Driving Spot Around Town

By Adam Pincus

David Lang is the owner of a pet transportation service and he does not stop moving. In his Long Island City office, he is taking calls on his cell phone or giving orders while scrutinizing the drivers’ schedules laid out in marker over a wall.
“I love it. It keeps you going. It is quick-paced,” he said.

Lang, 38, runs Pet Chauffeur Ltd., located at 36-03 13th St. in Long Island City, which has been helping animal owners transport their furry loved ones about the city and beyond for some seven years now.

His business, one of a handful in the city that offer transportation services for animals, sprang up because pet owners have found it difficult to hail a cab if the driver sees that a dog or other animal is going to be sitting in the back seat.

He got the idea for the service after delivering medicine and food from veterinarians to pet owners and getting requests from the vets to bring the animals back to the clients. He was also inspired by an uncle who made a small fortune in the pet food business in New Jersey.

He is looking to grow the business, but wants to be sure he is ready for the growth.

“I have vehicles that I am not satisfied with,” he said. “And in New York people give you one chance. I want to make sure I am ready for this.”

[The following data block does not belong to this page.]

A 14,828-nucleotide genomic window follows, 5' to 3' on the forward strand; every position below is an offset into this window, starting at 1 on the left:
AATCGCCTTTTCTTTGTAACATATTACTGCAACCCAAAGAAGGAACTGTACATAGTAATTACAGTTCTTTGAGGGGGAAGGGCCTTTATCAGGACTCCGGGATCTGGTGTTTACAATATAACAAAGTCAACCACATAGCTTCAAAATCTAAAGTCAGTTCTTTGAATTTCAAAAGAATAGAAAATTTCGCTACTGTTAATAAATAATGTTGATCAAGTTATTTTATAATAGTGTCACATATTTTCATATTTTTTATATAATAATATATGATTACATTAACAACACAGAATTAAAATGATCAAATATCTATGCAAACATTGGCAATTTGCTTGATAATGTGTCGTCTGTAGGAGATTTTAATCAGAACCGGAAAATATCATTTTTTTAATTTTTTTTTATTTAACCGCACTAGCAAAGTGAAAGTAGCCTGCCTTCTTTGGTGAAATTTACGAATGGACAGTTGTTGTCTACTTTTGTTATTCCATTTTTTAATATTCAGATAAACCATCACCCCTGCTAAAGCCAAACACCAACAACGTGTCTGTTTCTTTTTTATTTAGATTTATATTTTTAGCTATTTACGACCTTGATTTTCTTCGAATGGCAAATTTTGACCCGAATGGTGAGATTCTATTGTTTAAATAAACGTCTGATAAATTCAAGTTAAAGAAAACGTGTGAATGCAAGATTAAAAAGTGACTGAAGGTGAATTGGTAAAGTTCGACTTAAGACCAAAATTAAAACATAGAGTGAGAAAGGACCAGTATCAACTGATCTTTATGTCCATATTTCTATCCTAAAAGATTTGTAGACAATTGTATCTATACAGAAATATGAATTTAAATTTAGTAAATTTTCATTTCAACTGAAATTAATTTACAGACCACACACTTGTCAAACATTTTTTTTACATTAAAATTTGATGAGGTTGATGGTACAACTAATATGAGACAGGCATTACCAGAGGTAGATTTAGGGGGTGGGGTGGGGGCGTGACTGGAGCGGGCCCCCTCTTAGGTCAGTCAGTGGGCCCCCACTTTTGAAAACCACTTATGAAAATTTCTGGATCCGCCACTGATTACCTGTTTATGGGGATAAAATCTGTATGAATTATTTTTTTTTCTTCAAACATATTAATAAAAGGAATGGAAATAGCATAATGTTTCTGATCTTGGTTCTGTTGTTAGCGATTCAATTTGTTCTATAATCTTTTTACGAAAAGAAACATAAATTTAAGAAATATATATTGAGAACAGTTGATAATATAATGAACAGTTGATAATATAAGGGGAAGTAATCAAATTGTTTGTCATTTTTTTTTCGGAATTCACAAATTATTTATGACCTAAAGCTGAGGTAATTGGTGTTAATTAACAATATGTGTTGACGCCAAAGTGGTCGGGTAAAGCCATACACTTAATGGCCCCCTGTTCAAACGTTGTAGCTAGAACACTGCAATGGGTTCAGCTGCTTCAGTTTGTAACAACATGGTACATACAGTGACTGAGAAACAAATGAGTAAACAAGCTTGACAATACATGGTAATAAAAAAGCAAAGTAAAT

His business has expanded to a full-service pet supply service, from food and toys, which are available online, to boarding. He even organizes the shipping of dogs, cats, birds and reptiles. The first floor is packed with shelving for food that the company sells online.

“We are hoping to move out and hold it all in a bigger warehouse,” he said. The current building will then be converted to house more animals. “We are looking to make the whole building a kennel,” with space for 50 to 70 animals.

He now has a fleet of seven vans providing about 60 rides on a given day. On a recent day, most of the rides were in Manhattan, but he said they do frequent runs to the Queens airports.

“We go to Florida quite often. Also California, Virginia,” he said, adding that things get crazy during the Westminster Kennel Club dog show. The company has had a number of interesting passengers.

“We took chimpanzees. They were for a commercial. From JFK to a hotel in Manhattan,” he said.

Although many customers use his service to travel to the vet, other use it to make appointments at doggie spas or even doggie parties.

He said he provides some services that other carriers refuse, including transporting animals on stretchers.

The prices for the transportation service start at $27.50 for the first 40 blocks, but there are no extra charges for the owner. The standard charges rise as high as $165 for picking up a pet at Kennedy Airport.

They house as many as 20 dogs and other animals at their Queens location at any one time.

Behind the three-story house – where he lives with his wife Val, as well as a rottweiler, two cats and some fish – is a dog run with dog houses, toys fenced in with a wall of cartoon paintings of famous hounds such as Pluto and Spike from Tom and Jerry fame, and felines such as Garfield and the Cat in the Hat.

The prices for five days of boarding start at $140 for a small dog and rise to $250 for a 74-pound dog for the same time period. More information can be found on the Web site at www.petride.com.